It seems that a wave of bankruptcies and foreclosures is increasing
Economists and professionals in the business and real estate restructuring sector have been forecasting a faltering economy for the past 18 months. So far they were wrong.
The audience is just confused. Many people today do not trust their politicians, their news sources and, surprisingly, not even their health care providers and professionals. This lack of trust, combined with the obligatory pandemic-driven way in which many employees are working remotely, has caused many people to re-evaluate their lives and the location from which they wish to provide their services.
Many employees who hold mid- to high-level jobs will permanently choose to work remotely and never return to the office. This shift in the way people will work in the future will have a profound impact on many aspects of our economy, including the ability of landlords to keep commercial space rented.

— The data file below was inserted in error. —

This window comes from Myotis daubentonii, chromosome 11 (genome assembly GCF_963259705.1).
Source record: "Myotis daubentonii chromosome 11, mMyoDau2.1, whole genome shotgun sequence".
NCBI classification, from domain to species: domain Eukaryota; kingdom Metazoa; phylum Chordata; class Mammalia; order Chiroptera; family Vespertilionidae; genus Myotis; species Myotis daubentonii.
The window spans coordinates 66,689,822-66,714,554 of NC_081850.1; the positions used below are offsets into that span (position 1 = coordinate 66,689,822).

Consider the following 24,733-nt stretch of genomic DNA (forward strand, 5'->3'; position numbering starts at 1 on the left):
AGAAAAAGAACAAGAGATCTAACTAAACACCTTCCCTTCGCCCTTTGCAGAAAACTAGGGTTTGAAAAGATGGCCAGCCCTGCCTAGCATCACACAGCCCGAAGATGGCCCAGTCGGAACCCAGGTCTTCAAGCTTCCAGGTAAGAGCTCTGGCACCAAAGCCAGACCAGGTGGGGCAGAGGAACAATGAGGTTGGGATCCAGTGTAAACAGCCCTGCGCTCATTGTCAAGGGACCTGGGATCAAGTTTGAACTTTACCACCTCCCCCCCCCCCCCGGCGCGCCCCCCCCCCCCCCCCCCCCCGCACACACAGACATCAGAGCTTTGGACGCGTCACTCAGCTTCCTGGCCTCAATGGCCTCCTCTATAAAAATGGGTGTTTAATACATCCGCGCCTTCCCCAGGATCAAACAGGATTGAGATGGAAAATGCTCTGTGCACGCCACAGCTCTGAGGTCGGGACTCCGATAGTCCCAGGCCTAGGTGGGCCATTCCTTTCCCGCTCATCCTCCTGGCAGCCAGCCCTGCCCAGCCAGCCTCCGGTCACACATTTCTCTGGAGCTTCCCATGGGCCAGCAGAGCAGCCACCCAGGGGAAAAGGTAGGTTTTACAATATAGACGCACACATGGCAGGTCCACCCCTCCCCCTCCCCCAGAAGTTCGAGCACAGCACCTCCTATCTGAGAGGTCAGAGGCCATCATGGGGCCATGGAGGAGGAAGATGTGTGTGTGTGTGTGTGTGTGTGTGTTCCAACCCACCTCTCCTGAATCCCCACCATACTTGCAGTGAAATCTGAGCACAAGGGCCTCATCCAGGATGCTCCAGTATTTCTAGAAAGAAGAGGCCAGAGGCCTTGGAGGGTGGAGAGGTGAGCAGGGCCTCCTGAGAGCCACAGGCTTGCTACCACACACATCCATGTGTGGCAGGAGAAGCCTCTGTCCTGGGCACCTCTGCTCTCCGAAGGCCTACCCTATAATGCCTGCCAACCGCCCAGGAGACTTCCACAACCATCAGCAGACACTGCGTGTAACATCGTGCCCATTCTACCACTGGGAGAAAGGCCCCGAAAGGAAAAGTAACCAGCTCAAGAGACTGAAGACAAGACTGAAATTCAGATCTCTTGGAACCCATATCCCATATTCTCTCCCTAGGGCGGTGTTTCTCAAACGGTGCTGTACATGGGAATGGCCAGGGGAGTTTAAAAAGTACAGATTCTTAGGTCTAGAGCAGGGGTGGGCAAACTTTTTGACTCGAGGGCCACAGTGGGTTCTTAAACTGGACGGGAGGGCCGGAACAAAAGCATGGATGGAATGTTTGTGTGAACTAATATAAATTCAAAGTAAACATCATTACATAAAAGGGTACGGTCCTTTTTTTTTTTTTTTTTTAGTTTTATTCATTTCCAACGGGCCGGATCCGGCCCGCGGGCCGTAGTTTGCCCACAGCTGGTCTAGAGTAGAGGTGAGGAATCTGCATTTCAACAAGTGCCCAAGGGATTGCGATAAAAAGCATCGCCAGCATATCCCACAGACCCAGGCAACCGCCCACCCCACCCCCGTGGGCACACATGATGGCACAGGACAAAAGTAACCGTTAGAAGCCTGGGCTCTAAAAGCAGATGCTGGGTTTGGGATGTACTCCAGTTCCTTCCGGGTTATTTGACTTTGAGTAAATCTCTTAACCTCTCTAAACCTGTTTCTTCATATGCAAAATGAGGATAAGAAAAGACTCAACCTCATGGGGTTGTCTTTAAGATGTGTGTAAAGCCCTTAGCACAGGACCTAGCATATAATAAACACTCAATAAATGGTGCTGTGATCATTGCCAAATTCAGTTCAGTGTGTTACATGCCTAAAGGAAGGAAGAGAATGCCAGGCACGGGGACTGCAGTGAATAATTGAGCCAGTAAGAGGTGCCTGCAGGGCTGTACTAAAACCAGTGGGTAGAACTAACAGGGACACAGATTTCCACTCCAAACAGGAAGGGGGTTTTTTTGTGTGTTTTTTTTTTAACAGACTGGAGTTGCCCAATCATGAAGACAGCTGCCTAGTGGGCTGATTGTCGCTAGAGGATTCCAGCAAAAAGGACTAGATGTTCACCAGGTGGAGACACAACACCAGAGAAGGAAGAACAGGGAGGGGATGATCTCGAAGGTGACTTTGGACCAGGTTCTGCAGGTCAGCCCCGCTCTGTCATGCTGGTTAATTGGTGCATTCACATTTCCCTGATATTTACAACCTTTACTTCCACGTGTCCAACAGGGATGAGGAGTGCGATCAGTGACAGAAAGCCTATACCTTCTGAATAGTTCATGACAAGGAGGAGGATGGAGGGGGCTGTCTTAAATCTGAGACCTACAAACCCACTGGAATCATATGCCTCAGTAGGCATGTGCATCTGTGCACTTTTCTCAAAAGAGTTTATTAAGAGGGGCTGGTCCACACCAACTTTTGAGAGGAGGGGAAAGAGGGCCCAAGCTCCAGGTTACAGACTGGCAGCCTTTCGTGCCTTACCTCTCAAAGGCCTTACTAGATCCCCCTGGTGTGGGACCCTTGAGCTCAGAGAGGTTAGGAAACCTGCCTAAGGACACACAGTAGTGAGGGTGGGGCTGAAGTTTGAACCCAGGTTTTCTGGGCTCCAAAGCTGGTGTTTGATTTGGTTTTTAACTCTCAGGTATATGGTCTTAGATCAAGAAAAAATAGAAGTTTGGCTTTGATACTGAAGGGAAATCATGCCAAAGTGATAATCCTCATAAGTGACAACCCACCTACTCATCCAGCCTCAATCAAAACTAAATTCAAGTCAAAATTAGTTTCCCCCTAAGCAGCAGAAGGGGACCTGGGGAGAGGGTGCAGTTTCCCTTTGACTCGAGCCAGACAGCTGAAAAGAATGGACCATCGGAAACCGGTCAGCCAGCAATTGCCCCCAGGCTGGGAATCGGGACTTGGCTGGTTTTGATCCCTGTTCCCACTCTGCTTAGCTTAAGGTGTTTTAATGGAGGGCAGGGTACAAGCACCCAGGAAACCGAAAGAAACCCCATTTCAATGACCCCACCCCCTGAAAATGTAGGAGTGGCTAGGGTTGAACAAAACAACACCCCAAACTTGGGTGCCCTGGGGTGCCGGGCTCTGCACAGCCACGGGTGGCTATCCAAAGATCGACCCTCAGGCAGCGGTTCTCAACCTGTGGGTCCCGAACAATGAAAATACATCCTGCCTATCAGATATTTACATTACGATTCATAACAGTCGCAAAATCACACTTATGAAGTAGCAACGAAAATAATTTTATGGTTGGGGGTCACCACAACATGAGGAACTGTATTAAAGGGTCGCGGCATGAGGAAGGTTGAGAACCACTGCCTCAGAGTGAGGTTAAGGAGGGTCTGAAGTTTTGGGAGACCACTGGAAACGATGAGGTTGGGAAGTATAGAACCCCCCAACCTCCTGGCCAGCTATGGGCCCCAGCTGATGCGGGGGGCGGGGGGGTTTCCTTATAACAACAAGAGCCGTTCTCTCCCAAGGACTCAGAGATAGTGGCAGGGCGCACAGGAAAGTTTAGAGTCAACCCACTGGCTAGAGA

Factors affecting the current economy
The COVID-19, Delta, Omicron and now highly contagious BA.2 variants have left millions of workers unavailable to work, whether remotely or otherwise. This has led to a serious disruption in the supply and distribution chain. This problem is caused in part by the inability of manufacturers to supply component products due to worker disruptions in factories. Add to this shortage of supply the fact that personnel are disrupting the transportation and delivery of products due to COVID (i.e. shortage of truck drivers) and we can clearly see the full picture of disruption in the supply chain.
The threat of a major new round of tariffs, embargoes, and other economic sanctions based on the political climate creates more risks that the United States will become a faltering economy. In addition, there is an imminent threat of high inflation. On the positive side, the stock market and the economy in general have until recently been progressing at a strong and positive pace. The stock market doesn’t always accurately represent what’s really going on in the economy, but recent market volatility could be a harbinger of troubled times ahead.